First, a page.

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T.H.U.N.D.E.R. Agents Archives Volume One
posted May 4, 2003
Wally Wood and Various
My first inclination upon receiving the Archives edition of early T.H.U.N.D.E.R. Agents comic books was to fake the review and put the $50 book, shrink wrap and all, up for bid on E-bay. The books in DC's Archives group are almost always great looking and this book is no exception -- credit is due senior editor Dale Crain and art director Amie Brockway Metcalf for the snappy presentation here. Yet no matter how lovely their appearance, for many arts comics readers, myself included, the books in this particular DC line tend to result in consumer quandary. Most readers interested in comics as art are reasonably immune to object-fetishism and its emphasis on the physical item over the material being delivered. If not, they usually learn to compartmentalize it. Such a person should therefore be very likely to either flat-out prefer the slick paper and sturdy hardback storage possibilities provided in these volumes over the tattered, flat, ragged paper of the much-too-expensive originals, or at least appreciate its particular advantages. The problem becomes apparent when actually sitting down to read the books in question. Released of its context as a collectible, the stories in T.H.U.N.D.E.R. Agents Archives Volume One must fend for themselves. The unfortunate news is that the comics reprinted here seem special only to the degree one has immersed oneself in relative superhero comic book values. For most readers, this is an extremely forgettable B-movie with a slightly funky cast given the fancy DVD treatment.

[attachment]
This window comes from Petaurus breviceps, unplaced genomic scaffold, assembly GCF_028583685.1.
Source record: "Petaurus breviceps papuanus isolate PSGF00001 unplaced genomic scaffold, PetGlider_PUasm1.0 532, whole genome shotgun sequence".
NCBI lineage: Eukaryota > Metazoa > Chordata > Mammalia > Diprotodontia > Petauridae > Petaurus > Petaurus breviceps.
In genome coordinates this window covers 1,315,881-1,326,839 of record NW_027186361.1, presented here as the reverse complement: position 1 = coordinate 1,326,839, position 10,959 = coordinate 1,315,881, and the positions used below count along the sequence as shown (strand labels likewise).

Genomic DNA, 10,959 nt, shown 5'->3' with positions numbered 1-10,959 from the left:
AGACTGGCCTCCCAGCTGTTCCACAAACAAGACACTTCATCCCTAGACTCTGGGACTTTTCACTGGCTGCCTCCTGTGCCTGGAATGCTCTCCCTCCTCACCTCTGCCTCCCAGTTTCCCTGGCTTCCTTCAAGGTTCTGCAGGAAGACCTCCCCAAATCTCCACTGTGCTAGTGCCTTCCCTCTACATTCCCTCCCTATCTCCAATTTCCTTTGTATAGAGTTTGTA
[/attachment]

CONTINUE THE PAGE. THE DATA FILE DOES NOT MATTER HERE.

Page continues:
As the appropriately fannish introduction by Robert Klein and Michael Uslan points out, the T.H.U.N.D.E.R. Agents concept likely found its impetus between the twin juggernauts of an ascending Marvel formula for personality-driven superhero comic books and the wave of organization-focused super-spy entertainment popular at the height of the Cold War. It must have looked can't-miss in 1965. A battery of super-powered devices turns three anti-crime operatives into working joe superheroes, crime fighters of sometimes limited effectiveness and occasional self-doubt. Despite nicking their introspective characterizations and their tendency to stress a higher level of realism than your average Superman comic book, Tower's effort lacked the bold imagination and richness of humor to be found in the best '60s Marvels. Most of the shorts compare favorably to lower-tier titles being done at the House of Ideas in terms of overall entertainment value. One of the stronger pieces is a loopy story about a double-agent drawn by Gil Kane called "Menthor: the Enemy Within" that suggests a superhero whose alter-ego sans mind-scrambling helmet is a bad guy, a fun take on the secret identity concept.
One supposes there is also some scholarly value in a book like this one, depending on how hard one is enjoined to look at this particular corner of publishing at this specific moment in history. One might compare the way these comics built on Stan and Jack's successful branding at Marvel to show what lessons other professionals were taking from that line's growing sales. Another reader might use it to compare Wally Wood's more traditional, representational superhero iconography to Kirby's more aggressive, stylized take on similar material. It could also be useful for some to have a place to compare Wally Wood's art to previous efforts by Wood in mainstream comics, or to contrast the work done by various Wood assistants in a concentrated span. But for most of us, these are pretty ordinary tales of the fantastic with a really hefty price tag.